Their names seem complex at first, but once I had lived there a few days, I had begun to understand.

To take an example: the name of one of their magnificos, Princess Sysamil on:kori.

The name is like a series of empty boxes, stacked one within the other, holding elements of Her Highness’ identity.

Her family name is Kori: this is the great clan to which she belongs.

There are several branches of the Kori clan. She belongs to the founding house, the family originally granted the privilege of the status of a noble clan: hence, she is “on:kori” – “on” meaning “one”, or “the first”. If she belonged to a branch of the clan, which itself achieved status as an independent noble clan, she might be known, say, as Princess Sysamil dai:kori, or Princess Sysamil ig:kori. “Dai” is “two”, and “ig” is “seven” – so, in that case, she would be Princess Sysamil of the second, or of the seventh, branch of the Kori clan.

Her Highness’ ancestral name is Sysamil. Her intimate name – which only members of her family or those close to her would ever dare to call her – is Sy. This is like the living person, this “Sy”, in the armour of the ancestral and clan name – the warm, breathing individual at the heart of the armour of Rank and blood. The ancestral name is in three parts, thus: Sy-sa-mil. The “sa” indicates gender: it means, “daughter of”. “Mil” is her dominant parent’s name. By dominant, I mean the parent with the greatest prestige. So, “Mil” might be Sy’s mother, or her father. At this point, it grows harder for a foreigner like me to follow the map of the name, for I don’t know whether “Mil” is a masculine or feminine name. Even more confusing, these Sharians sometimes use the same names for men and for women. Their sophistication is perplexing! It is a way, perhaps, they keep outsiders outside, and insiders inside. Perhaps all cultures work this way?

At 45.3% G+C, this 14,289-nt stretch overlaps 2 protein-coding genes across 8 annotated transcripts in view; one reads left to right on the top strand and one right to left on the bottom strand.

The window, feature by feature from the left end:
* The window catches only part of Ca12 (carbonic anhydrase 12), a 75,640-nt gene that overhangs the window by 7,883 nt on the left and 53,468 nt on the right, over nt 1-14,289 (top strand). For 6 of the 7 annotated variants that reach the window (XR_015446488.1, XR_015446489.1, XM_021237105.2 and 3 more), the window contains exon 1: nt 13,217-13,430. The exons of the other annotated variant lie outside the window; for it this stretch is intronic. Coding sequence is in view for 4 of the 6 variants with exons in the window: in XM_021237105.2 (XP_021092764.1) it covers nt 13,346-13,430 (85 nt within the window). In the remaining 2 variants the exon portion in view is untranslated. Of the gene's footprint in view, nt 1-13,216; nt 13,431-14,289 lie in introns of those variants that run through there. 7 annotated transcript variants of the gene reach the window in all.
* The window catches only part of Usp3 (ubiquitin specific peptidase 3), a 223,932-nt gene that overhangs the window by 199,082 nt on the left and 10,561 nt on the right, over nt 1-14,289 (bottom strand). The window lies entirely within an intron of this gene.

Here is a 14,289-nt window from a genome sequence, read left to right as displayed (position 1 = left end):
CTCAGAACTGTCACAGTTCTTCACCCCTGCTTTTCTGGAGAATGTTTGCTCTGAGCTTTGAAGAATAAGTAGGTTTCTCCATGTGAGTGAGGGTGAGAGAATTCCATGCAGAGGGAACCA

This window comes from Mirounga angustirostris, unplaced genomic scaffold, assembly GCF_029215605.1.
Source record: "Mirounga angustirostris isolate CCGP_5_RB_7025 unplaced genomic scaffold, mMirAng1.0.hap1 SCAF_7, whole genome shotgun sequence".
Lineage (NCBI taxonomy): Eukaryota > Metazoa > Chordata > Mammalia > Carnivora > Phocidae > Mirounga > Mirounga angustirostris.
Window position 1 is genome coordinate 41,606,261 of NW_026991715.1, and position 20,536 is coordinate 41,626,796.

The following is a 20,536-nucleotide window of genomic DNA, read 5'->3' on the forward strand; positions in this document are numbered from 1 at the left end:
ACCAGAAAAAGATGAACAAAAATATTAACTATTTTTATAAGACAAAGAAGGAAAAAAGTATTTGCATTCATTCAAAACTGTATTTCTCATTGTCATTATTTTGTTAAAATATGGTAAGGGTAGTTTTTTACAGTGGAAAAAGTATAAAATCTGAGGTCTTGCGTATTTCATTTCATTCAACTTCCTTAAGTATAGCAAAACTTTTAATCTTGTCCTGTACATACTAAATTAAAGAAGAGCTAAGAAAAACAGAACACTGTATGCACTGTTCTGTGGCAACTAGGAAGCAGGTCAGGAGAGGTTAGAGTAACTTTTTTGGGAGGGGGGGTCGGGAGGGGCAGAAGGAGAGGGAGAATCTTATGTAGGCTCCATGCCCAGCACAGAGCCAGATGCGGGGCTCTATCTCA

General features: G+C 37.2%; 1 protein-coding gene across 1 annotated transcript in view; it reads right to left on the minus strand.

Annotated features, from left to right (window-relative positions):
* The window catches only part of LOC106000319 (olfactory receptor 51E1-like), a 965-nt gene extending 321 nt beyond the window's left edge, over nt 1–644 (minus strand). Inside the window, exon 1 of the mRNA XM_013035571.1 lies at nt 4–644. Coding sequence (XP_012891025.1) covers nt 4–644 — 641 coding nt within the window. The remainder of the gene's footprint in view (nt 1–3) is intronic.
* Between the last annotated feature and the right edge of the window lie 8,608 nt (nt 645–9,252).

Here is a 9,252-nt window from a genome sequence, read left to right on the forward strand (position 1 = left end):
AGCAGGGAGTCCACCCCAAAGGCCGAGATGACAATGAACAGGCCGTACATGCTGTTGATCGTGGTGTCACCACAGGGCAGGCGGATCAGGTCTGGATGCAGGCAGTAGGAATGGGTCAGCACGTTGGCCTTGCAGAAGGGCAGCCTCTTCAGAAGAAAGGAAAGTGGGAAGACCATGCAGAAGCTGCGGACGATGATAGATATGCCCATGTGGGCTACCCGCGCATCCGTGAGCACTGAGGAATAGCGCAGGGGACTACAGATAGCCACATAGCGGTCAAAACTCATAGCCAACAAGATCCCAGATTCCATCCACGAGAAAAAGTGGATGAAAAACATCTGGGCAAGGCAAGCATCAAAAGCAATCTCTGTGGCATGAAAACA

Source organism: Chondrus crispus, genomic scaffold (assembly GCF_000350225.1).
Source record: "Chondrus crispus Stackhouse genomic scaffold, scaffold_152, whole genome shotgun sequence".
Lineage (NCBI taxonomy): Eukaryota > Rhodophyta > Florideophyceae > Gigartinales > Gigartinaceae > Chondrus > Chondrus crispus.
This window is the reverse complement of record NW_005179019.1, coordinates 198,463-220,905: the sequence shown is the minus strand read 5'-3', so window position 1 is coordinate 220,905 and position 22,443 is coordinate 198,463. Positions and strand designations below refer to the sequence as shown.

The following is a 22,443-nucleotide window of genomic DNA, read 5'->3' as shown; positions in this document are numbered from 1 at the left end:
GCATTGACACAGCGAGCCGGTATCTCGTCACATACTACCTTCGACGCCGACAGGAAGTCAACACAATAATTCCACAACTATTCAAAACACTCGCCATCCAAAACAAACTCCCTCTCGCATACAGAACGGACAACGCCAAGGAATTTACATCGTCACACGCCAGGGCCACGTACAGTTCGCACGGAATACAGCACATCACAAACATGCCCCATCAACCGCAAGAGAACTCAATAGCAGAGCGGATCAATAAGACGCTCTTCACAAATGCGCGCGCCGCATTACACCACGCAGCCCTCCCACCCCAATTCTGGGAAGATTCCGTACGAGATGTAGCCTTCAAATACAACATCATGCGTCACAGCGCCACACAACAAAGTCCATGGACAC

In any case, “Sysamil” thus breaks down, “Sy-sa-mil” — Sy, the daugher of Mil.

Her Highness, Princess Princess Sysamil on:kori is thus, Princess Sy, daughter of Mil, of the founding branch of the Kori clan.

It is not so difficult, once the system is grasped…

 — Excerpt from a memoir by an anonymous merchant from Dozu, during the rapprochement of the Era of the Extended Hand, the last time visitors from the Eastern Lands were permitted footsteps in the Land of O.

 

 

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